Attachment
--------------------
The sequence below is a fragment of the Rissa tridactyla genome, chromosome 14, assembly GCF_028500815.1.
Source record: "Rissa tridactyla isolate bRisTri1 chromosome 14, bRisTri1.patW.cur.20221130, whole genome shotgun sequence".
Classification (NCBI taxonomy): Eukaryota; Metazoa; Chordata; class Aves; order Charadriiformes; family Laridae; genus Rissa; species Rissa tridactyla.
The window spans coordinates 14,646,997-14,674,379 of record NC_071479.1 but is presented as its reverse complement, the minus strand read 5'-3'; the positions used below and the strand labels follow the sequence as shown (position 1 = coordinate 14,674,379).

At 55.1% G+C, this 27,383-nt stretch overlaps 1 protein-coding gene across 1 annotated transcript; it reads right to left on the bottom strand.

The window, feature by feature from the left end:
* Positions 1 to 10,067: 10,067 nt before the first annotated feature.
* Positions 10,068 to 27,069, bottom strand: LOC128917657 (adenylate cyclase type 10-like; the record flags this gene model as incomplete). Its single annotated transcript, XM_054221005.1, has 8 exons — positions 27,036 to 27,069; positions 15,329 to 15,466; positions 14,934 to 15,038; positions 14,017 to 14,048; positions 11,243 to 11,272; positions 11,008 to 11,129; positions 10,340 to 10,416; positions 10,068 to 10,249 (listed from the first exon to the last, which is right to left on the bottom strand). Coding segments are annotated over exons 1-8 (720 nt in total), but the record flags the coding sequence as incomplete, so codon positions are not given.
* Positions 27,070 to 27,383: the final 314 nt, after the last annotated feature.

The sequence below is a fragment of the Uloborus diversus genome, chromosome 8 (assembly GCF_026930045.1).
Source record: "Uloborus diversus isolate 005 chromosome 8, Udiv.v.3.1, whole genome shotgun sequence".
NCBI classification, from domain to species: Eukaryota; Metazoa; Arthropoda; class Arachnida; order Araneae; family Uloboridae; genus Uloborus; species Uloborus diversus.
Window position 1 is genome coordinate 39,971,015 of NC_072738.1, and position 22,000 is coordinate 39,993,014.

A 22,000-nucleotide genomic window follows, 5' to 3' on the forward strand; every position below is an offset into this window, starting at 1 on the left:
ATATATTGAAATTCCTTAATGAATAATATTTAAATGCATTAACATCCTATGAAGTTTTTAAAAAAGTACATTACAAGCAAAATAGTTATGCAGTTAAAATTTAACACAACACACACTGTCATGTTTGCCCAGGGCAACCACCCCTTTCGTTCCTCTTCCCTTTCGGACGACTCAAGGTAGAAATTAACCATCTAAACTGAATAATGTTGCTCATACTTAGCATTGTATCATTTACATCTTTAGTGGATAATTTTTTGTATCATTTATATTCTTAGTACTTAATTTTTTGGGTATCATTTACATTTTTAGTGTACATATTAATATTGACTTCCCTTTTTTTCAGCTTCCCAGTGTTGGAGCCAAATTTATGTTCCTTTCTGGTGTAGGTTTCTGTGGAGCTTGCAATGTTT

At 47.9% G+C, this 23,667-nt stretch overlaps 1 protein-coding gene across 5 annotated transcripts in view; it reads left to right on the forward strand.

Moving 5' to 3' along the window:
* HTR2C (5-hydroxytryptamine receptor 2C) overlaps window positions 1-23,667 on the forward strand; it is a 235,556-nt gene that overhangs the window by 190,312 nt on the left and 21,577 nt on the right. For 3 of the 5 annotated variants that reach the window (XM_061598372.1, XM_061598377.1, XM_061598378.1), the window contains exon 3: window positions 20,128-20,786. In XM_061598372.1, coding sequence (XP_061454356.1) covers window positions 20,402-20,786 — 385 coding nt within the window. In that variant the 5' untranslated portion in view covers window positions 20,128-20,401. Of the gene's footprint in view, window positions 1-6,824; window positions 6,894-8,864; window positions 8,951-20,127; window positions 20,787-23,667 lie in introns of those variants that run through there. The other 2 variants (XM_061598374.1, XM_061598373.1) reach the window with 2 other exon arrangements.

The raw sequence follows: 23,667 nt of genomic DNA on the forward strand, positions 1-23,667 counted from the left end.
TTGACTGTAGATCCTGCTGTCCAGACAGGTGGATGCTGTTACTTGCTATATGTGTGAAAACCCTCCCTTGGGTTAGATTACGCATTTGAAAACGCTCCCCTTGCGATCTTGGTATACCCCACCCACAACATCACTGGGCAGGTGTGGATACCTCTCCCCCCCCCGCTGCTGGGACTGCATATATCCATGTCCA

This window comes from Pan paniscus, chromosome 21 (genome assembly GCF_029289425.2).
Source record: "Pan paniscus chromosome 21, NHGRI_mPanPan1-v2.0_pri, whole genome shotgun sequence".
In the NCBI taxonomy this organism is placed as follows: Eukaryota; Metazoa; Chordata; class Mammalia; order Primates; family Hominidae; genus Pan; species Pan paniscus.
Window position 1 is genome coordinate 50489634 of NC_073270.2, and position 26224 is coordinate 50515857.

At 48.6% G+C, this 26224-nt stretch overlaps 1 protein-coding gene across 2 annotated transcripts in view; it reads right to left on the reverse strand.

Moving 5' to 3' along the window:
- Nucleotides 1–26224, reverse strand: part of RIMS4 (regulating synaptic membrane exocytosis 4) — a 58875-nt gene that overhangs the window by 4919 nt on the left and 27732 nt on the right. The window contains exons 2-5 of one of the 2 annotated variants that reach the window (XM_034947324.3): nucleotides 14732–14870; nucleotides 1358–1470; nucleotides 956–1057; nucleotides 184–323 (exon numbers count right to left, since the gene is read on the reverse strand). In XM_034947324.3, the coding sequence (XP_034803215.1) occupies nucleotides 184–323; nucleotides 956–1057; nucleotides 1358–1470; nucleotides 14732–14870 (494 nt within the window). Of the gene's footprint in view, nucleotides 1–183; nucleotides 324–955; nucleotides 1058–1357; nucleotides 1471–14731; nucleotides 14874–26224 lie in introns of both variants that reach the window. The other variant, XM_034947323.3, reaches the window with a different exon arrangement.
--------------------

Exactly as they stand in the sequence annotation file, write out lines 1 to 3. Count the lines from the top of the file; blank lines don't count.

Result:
The sequence below is a fragment of the Rissa tridactyla genome, chromosome 14, assembly GCF_028500815.1.
Source record: "Rissa tridactyla isolate bRisTri1 chromosome 14, bRisTri1.patW.cur.20221130, whole genome shotgun sequence".
Classification (NCBI taxonomy): Eukaryota; Metazoa; Chordata; class Aves; order Charadriiformes; family Laridae; genus Rissa; species Rissa tridactyla.